Empiricism & David Hume

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  • 0:01 Where Do Beliefs Originate?
  • 0:35 Science and Natural Laws
  • 1:56 Physical and Spiritual
  • 3:11 Impressions and Ideas
  • 4:11 The Physical Realm
  • 5:29 Lesson Summary
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Lesson Transcript
Instructor: Christine Serva

Christine has an M.A. in American Studies. She is an instructional designer, educator, and writer with a particular interest in the social sciences and American studies.

Learn why David Hume took an interest in the perceptions of the mind and what kind of approach he used to understand it. Consider what philosophical questions were important to him and which ones he had no interest in pursuing.

Where Do Beliefs Originate?

Many philosophers in history have had a deep interest in questions like, 'What is the nature of the soul?' and 'Does God exist?' David Hume was not one of these people.

In fact, his focus was less about explaining the mysteries of existence and more about considering the question, 'Why do we believe what we believe?' In this lesson, we'll look at how Hume categorized different human experiences and how this influenced his approach to philosophy.

Science and Natural Laws

Hume believed that what we know comes from sense experience, a school of thought called empiricism. As a Scottish philosopher living in the 18th century, he took a great interest in the scientific discoveries of his time. These discoveries involved testing, calculations, and experiments to learn about the world.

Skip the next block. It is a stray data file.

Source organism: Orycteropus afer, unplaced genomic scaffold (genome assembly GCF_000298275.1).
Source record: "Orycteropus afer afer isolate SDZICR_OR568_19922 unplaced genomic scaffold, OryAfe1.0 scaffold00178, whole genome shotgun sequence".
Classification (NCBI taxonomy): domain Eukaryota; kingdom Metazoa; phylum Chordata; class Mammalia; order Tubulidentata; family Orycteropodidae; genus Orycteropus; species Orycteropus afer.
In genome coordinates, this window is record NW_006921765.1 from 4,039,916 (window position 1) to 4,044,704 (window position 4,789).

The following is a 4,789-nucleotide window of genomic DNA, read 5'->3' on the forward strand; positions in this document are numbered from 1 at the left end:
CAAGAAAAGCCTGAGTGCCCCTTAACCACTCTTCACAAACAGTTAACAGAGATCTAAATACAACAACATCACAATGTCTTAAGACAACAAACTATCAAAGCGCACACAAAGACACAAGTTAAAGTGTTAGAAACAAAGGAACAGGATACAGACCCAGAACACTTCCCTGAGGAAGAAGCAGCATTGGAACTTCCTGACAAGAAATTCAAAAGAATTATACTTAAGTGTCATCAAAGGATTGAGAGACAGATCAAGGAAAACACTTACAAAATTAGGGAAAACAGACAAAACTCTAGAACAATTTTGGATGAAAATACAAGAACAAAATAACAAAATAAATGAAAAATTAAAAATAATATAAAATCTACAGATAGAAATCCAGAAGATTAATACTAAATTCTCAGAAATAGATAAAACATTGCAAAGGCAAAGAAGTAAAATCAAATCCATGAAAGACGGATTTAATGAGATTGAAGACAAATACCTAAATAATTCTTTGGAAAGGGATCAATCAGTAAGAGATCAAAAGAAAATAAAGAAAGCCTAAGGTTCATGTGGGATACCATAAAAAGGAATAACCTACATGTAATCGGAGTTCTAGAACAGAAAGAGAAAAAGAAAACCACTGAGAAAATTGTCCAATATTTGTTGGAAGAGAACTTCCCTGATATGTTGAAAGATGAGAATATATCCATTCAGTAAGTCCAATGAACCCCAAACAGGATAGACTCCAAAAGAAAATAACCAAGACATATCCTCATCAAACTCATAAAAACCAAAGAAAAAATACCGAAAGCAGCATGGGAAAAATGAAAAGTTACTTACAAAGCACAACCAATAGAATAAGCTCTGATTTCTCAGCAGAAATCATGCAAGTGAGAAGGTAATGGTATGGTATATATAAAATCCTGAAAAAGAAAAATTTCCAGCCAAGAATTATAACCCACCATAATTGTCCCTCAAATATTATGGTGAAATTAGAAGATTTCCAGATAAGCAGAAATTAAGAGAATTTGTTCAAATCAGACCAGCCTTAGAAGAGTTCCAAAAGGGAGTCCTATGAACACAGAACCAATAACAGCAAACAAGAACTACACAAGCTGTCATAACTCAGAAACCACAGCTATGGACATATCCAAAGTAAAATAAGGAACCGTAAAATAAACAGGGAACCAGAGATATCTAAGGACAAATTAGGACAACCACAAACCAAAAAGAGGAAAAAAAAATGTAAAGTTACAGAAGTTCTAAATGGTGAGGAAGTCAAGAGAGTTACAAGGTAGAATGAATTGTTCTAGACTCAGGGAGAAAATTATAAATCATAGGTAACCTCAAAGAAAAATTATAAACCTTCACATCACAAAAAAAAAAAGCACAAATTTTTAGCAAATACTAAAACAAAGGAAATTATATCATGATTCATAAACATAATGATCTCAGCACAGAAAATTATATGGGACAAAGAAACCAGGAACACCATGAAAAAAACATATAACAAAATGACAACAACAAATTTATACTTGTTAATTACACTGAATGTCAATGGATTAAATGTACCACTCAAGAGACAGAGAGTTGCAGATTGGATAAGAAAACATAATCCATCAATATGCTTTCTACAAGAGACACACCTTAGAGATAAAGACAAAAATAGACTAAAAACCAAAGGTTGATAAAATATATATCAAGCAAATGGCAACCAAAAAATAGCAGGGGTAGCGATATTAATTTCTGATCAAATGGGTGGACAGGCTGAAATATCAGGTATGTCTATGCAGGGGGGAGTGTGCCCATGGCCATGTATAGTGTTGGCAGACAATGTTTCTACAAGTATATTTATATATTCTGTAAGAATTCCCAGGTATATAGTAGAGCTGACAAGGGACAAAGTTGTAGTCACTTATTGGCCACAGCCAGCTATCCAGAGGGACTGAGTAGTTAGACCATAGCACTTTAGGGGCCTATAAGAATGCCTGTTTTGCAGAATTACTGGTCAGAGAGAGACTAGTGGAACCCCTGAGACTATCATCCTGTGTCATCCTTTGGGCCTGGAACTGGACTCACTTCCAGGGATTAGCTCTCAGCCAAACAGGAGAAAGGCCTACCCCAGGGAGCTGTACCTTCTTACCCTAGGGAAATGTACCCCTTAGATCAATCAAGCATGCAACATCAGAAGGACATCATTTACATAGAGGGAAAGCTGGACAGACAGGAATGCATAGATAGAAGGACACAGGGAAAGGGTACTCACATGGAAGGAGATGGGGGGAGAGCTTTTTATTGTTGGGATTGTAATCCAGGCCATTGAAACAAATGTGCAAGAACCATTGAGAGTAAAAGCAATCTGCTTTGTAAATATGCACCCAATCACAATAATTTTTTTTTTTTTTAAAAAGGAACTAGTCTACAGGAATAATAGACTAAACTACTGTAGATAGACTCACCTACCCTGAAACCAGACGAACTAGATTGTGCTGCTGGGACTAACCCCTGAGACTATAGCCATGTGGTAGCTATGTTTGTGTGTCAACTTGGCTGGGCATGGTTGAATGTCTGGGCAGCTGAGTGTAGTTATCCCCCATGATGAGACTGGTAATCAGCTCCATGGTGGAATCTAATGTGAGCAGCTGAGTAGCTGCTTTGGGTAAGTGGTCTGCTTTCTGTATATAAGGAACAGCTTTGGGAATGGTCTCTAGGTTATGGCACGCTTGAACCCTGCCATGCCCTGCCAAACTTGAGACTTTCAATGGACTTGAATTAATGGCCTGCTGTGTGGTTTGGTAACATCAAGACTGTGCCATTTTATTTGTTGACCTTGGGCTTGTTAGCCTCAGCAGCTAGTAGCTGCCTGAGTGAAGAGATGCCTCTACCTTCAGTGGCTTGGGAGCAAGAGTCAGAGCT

One of the key concepts during this era in science was the idea that natural laws could explain much of the phenomena we see in the world. For instance, an apple falling from a tree could be observed and the law of gravity used to explain it. Measurements and calculations could be used to better understand and speculate about many other phenomena, like the shape of the earth or the speed of sound.

Hume was drawn to consider philosophy from this perspective of the physical world and its natural laws. This is part of why he took less interest in metaphysical questions like, 'What is the nature of the soul?' and more interest in a somewhat more concrete topic like, 'How we come to know what we know.' He was looking to explain what could be observed, rather than speculate about spiritual matters like whether God exists.

The Physical and the Spiritual

If you stop for a moment and observe your own train of thought, you might notice how many different kinds of thoughts you have and how sensations in your body affect you. For instance, as you read this, your mind is working to comprehend what is being said. Meanwhile, if you have an itch on your arm, your mind will also become focused on that sensation.

Some philosophers believe that sensations and emotions are physical in nature. For instance, they would describe what it's like when you scratch your arm as physical. These philosophers might go on to claim that the ideas we have about these sensations and emotions are spiritual in nature, like you processing the information in this lesson and understanding it with your mind.

While watching this lesson might not seem spiritual in the same way as prayer or other religious practices, some philosophers still view it as separate from our physical existence, and therefore something spiritual in nature. They draw a distinction between the physical experience -- your itchy arm -- and the spiritual experience -- your ideas and beliefs.

Impressions and Ideas

So what did Hume think about this? On one hand, he did agree that it is helpful to describe the sensations we receive from an itchy arm using a different term than the word we would use to describe a concept from this lesson. Mental perceptions, in Hume's view, fall into the category of either impressions or ideas. Your itchy arm is an impression, whereas the concepts in this lesson are ideas.

Other examples of an impression are the feeling you would have if you stubbed your toe, or the emotion of anger you feel when you stub it.

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